The Difficult Task of Finding E&O Insurance

Buying errors and omissions insurance is no walk on the beach. Of course, since when is buying any type of insurance easy? Although online insurance purchasing has made shopping more convenient, you’re still left with the time-consuming task of doing your due diligence on the policy before you can either purchase it for yourself or recommend it to your clients. As a result, it can be tempting to take shortcuts when shopping for your own errors and omissions insurance. Don’t!

The problem is, there’s too much riding on that purchase to not give it your full attention. If you’re sued without insurance, you’ll have to self-fund your legal defense and pay for any ensuing judgments. Handling these expenses can end up only being an annoyance or can literally put you out of business or take a big hunk, or even all, of your personal assets.

So how should you tackle the difficult task of finding E&O insurance? Start by considering the following three questions:

1. Will the policy adequately protect your finances if you get sued?

2. Will coverage be there in the future when you need it most?

3. Is your E&O insurance policy a good value or are you paying too much for it?

We will cover the first question in this article and the second two in future ones.

Three Keys to Adequate Protection

First, we can’t overstate the importance of making sure your policy has sufficient coverage limits. Limits are typically expressed in terms of per-individual claim and of aggregate claims. In the former case, there may be a limit of $1 million, $2 million, or more for each incident. Aggregate limits mean an E&O policy caps total benefits to a predetermined amount. For example, if you lose two lawsuits worth $1.5 million a piece, but you only have a $2 million aggregate limit, you will be responsible for the remaining $1 million.

If you’re insured under a group master contract, there may also be limits on claim payouts for the entire group. So if it has a run of claims, it may exhaust the total pot available for all members. If you’re considering joining such a plan, ask about the group’s historical loss experience and whether it has ever bumped up against its group aggregate limit.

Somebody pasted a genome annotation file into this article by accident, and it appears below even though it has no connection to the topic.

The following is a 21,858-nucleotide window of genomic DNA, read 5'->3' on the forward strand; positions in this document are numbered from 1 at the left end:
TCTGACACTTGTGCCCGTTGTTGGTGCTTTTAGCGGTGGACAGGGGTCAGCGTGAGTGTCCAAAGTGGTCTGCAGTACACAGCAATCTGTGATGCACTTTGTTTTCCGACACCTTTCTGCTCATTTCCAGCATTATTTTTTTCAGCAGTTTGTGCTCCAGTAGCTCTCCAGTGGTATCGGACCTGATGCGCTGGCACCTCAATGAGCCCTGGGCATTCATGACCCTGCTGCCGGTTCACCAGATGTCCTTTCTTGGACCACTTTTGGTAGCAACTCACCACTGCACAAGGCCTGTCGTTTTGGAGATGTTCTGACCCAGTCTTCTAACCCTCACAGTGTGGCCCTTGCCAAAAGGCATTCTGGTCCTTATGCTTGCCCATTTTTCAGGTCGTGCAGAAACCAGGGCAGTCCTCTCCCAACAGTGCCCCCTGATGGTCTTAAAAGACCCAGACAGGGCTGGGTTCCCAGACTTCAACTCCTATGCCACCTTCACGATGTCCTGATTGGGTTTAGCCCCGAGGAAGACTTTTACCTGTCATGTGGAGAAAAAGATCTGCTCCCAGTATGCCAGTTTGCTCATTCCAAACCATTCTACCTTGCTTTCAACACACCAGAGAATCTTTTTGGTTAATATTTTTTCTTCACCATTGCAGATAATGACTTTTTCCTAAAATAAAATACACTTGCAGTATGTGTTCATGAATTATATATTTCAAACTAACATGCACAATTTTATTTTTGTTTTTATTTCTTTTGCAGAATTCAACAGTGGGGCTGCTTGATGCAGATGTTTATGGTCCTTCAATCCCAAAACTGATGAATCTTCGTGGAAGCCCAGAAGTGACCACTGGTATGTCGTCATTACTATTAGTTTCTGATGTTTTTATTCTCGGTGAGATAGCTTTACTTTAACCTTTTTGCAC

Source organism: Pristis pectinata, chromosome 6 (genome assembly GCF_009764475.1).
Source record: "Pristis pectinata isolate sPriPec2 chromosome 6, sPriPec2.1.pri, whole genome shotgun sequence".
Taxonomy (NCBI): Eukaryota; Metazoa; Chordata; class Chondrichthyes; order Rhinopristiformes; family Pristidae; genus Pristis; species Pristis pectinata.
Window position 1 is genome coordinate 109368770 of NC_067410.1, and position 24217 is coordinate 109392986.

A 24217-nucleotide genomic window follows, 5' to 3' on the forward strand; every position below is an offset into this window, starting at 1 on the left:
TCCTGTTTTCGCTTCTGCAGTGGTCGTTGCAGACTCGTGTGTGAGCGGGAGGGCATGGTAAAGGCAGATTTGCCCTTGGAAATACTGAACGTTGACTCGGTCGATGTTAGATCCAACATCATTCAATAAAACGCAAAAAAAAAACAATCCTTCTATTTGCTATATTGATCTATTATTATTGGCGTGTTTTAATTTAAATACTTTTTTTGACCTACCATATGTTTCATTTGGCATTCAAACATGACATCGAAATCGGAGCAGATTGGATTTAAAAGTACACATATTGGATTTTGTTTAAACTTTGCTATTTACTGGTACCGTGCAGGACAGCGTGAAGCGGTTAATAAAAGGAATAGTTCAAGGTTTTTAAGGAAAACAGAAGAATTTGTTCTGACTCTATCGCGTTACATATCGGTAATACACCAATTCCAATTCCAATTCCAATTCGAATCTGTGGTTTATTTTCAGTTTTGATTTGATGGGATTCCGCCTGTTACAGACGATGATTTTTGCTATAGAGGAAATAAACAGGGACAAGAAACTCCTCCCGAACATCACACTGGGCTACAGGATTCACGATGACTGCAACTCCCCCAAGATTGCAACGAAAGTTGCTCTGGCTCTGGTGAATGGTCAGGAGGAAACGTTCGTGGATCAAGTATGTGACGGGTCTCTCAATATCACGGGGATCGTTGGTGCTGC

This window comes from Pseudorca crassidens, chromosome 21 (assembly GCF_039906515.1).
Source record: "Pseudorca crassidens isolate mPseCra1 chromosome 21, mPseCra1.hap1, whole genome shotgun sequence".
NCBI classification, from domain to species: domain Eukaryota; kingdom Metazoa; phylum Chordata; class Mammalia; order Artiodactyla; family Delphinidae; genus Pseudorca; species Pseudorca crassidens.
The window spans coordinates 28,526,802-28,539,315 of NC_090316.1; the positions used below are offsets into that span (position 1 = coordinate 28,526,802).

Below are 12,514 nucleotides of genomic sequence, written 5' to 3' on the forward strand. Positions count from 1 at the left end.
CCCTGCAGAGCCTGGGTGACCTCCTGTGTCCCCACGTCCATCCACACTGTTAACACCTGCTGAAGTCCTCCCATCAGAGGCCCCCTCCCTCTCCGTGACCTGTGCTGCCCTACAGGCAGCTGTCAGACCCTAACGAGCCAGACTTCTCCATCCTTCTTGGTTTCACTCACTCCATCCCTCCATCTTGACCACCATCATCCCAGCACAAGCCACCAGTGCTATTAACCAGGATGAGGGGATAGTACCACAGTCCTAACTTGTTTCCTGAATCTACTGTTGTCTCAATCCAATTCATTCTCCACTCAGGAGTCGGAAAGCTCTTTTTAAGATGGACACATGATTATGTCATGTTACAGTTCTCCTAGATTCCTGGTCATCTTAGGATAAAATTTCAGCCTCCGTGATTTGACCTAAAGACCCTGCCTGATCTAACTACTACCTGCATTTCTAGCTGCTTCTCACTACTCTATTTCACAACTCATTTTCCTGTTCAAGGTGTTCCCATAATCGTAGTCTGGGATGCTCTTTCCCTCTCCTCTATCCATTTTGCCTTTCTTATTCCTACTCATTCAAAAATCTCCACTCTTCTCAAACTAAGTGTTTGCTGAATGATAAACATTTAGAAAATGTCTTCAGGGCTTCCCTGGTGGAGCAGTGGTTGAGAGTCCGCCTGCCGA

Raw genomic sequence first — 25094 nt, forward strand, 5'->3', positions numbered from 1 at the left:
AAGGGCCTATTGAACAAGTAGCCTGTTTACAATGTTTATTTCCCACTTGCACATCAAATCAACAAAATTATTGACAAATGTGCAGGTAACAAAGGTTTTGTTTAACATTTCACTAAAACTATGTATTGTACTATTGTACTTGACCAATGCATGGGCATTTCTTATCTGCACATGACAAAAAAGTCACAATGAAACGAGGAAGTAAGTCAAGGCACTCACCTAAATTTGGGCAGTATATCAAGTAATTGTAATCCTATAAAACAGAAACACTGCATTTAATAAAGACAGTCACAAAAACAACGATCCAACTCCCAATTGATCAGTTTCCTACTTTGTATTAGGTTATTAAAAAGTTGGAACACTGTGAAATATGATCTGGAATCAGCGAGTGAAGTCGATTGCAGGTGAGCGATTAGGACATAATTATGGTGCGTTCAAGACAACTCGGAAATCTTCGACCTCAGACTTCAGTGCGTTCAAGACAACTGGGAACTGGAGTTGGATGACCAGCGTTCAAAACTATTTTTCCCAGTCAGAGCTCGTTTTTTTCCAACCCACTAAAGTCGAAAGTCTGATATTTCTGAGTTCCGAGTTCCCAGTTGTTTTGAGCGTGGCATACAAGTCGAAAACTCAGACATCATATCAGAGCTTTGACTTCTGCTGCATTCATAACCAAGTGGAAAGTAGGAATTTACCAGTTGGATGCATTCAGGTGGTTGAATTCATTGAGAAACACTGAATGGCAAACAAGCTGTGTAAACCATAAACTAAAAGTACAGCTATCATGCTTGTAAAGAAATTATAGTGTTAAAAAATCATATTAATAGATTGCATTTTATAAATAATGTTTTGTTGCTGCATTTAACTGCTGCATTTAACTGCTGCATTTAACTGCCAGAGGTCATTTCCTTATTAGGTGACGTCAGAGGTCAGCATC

In either case, you want to be certain to buy sufficient per-incident and aggregate limits to protect you in the event you lose one or more lawsuits. There’s no hard and fast rule about how high, though. But give some thought to the financial status of your typical clients, the average size of the products they purchase, and their potential litigiousness when their expectations are not met.

Second, make sure the policy covers you for the actual duties you perform in your job. These will be defined in the policy section that covers professional services. For example, a typical definition might list:

“1. The sale, attempted sale or servicing of life insurance, accident and health insurance
or managed health care organization contracts (that does not require a securities

2. The sale, attempted sale or servicing of disability income insurance (if purchased as
indicated on the Certificate of Insurance).” Etc.

The key is to be sure the professional services listed match up with your activities and license type. And if you perform duties that don’t appear, make sure to ask if they’re covered. For example, some registered investment advisors also serve as their firm’s chief compliance officers, a duty that may not be mentioned in the policy’s professional services definition. In such a case, if the advisor gets sued as a result of a mistake he makes as his firm’s CCO and his policy only covers his duties as an investment advisor, he might not have any E&O protection in this case.

Third, determine if you are responsible for a certain amount of the loss before the insurer begins to pay benefits. Errors and omissions insurance deductibles can range from $0 to $1,000 per incident for insurance products and up to $5,000 for securities products (variable annuities, mutual funds). However, watch for two nuances regarding deductibles. Some policies (i.e., first-dollar defense policies) only apply the deductible to actual paid claims, not to defense costs. That means if a client files a frivolous claim that gets dismissed, you won’t be responsible for paying your deductible. Alternatively, so-called defense-and-loss policies have deductibles that kick in when legal fees are incurred. This forces you to pay out of your own pocket even with nuisance claims. The former policy type is more expensive, but may be worth it if you often get hit with frivolous lawsuits.

Another deductible nuance arises in the case of multiple claims. Normally, you would be responsible for paying the stated deductible on each loss. This can add up fast if you get sued frequently. However, if you have an aggregate deductible, which typically costs extra, your total deductible will be capped at, say, two or three times the normal deductible. If your business model is risky or the investment climate is volatile, it might make sense to purchase this feature.

By carefully reading a prospective E&O insurance policy, you will be able to determine where it stands on the three issues we just reviewed. There are other features to consider as well, but thinking about these three will be a great start. Even more important is the likelihood that the coverage will be there when you need it most. We’ll address that in a future article. Until then, if you wish to learn more about how E&O insurance works, please visit our E&O insurance product detail pages at EOforLess.

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